Edward Snowden: why revelations matter

The range of spying by the NSA in the USA is mind-boggling. It makes 1984 look reasonable by comparison.

One example: the standards for random number generation were bent by the NIST under pressure from the NSA. This made ‘random’ numbers easier to guess, by perhaps a thousand or ten thousand times.

Those of you who remember the Netscape embarrassment, where it was found that random numbers generated by the browser were mostly concentrated in a few ranges, may know why this matters. Here’s some detail.

In setting up a secure (https for example) communication, the RSA algorithm plus a website’s security certificate, are used to start the process. Essentially the user’s browser sends the website a challenge message encrypted in that site’s public key. That the site can respond, encrypted in its private key, indicates that the site does indeed ‘know’ the private key – something that (supposedly) no other site knows.

Once this level of trust has been reached, the browser generates three random DES keys. (DES is a different encryption standard. You can look all of this up, I’m keeping this as short as I can.) The browser then sends these keys in a challenge message encrypted in the website’s public key. The website responds with a message encrypted / decrypted / encrypted (using DES) by the first / second / third key, respectively.

Since these three keys are only used for one session, it is pretty hard to break the triple-DES encryption. Since the messages used for setup are short and mostly random, there isn’t much information to try to break the RSA used by private/public keys and security certificates.

Unless, you have bent the randomizer so it isn’t very random. Then it’s easier to guess the DES keys used in https. If you are the US Government, you have computing power enough.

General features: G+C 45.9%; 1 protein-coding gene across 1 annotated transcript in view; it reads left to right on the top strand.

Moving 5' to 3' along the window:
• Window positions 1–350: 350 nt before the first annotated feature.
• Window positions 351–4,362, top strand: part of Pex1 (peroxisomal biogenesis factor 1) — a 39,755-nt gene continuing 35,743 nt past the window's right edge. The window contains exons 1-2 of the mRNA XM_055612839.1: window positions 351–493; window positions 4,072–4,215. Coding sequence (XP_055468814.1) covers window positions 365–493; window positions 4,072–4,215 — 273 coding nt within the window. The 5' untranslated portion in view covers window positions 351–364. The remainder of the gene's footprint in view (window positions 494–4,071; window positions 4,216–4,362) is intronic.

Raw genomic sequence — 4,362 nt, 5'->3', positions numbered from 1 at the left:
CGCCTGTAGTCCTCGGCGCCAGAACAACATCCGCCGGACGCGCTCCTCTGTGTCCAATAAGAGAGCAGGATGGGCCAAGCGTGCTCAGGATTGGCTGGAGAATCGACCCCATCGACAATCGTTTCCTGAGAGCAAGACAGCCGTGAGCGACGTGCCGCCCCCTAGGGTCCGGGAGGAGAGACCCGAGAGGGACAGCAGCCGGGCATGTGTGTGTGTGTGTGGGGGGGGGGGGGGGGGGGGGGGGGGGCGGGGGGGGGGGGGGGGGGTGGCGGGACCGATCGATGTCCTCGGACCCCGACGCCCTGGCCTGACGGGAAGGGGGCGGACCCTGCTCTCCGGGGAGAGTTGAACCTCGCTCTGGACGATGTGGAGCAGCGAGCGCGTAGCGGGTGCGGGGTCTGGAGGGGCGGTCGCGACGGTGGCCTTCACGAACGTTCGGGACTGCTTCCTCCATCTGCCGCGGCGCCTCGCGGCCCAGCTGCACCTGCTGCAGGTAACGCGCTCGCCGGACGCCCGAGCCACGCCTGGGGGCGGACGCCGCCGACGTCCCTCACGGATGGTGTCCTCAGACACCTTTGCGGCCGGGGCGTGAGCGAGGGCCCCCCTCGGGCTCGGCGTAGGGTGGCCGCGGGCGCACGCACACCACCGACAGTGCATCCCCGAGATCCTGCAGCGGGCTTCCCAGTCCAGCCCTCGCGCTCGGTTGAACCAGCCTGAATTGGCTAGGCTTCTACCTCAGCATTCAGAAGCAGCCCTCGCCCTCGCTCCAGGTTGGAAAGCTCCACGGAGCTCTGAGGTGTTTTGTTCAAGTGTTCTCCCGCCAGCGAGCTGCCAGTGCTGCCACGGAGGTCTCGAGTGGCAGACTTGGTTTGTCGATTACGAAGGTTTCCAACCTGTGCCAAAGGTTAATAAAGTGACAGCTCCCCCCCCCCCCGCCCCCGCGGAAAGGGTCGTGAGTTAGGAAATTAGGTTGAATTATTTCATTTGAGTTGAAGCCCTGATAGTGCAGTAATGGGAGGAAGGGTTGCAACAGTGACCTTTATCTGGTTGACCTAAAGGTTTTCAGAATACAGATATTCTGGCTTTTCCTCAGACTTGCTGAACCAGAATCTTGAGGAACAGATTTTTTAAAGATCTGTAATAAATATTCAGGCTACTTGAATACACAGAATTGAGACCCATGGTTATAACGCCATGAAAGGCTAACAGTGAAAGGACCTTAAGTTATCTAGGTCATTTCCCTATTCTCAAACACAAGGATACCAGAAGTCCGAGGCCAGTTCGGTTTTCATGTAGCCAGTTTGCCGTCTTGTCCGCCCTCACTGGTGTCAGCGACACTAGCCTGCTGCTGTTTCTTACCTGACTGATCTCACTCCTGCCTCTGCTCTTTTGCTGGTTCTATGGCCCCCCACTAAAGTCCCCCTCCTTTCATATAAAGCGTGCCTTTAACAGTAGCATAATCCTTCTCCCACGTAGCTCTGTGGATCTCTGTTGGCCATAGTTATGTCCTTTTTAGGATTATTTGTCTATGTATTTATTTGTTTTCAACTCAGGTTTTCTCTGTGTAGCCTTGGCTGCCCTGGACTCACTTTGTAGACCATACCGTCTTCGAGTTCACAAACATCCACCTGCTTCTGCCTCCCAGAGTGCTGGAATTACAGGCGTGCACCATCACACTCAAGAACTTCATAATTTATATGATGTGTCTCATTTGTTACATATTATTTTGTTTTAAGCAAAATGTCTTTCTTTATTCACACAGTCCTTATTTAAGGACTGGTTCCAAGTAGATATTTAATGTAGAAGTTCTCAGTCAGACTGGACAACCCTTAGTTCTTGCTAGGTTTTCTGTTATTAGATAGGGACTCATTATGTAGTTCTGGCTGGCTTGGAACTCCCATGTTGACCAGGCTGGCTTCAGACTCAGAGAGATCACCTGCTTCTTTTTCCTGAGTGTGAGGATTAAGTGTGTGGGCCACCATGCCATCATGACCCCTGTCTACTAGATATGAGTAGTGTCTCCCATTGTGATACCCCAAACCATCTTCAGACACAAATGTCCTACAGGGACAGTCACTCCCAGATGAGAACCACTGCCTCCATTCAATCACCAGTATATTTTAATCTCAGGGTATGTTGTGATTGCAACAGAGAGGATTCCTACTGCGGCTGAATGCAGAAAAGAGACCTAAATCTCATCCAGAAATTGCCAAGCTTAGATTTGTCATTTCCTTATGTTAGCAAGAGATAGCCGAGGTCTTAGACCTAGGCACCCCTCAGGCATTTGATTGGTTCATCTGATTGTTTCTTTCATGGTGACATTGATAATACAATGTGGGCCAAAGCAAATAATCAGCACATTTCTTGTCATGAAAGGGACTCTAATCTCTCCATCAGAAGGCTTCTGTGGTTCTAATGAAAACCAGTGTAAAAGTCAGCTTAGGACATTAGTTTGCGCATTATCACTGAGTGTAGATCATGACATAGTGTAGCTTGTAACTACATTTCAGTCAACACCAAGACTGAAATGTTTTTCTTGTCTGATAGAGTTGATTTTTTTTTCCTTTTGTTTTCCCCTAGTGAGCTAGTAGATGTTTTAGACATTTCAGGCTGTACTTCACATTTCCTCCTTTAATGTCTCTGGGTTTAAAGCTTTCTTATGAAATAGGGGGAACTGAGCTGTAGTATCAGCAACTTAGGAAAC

That means, every online transaction that you thought was secure, is not, if a government agency understanding the random number generator weakness has a record of the (encrypted) session’s messages and replies.

In short, no ‘safe secrets’ were really safe. The NSA could, if it chose, find out what you did last time you banked or shopped online. And if, like Bruce Schneier, you ‘encrypt everything’, you’ll have brought attention to yourself and likely are being decrypted right now.

Edward Snowden revealed this to us.

There’s more. The NSA introduced spyware into computers worldwide. This on top of tapping 70 million phone calls in France alone in the course of thirty days. You can read about this here. There’s nothing special about France; if you search about you’ll find that British, German, and Canadians were spied on too. Pretty much everyone.

Edward Snowden revealed this to us.

Finally, it appears that the NSA found a way to tap into computers that are not online. Devices were added to them (surreptitiously, I assume) that send radio signals. These computers can be listened to from the other side of the wall, for example.

While Snowden isn’t mentioned here, I’ll bet he revealed this to us as well.

I think Edward Snowden should be given citizenship in the country of his choice, and be received as a hero. I think that should apply even should he wish to live in the USA he has exposed as being much, much, bigger than ‘Big Brother.’

One thought on “Edward Snowden: why revelations matter

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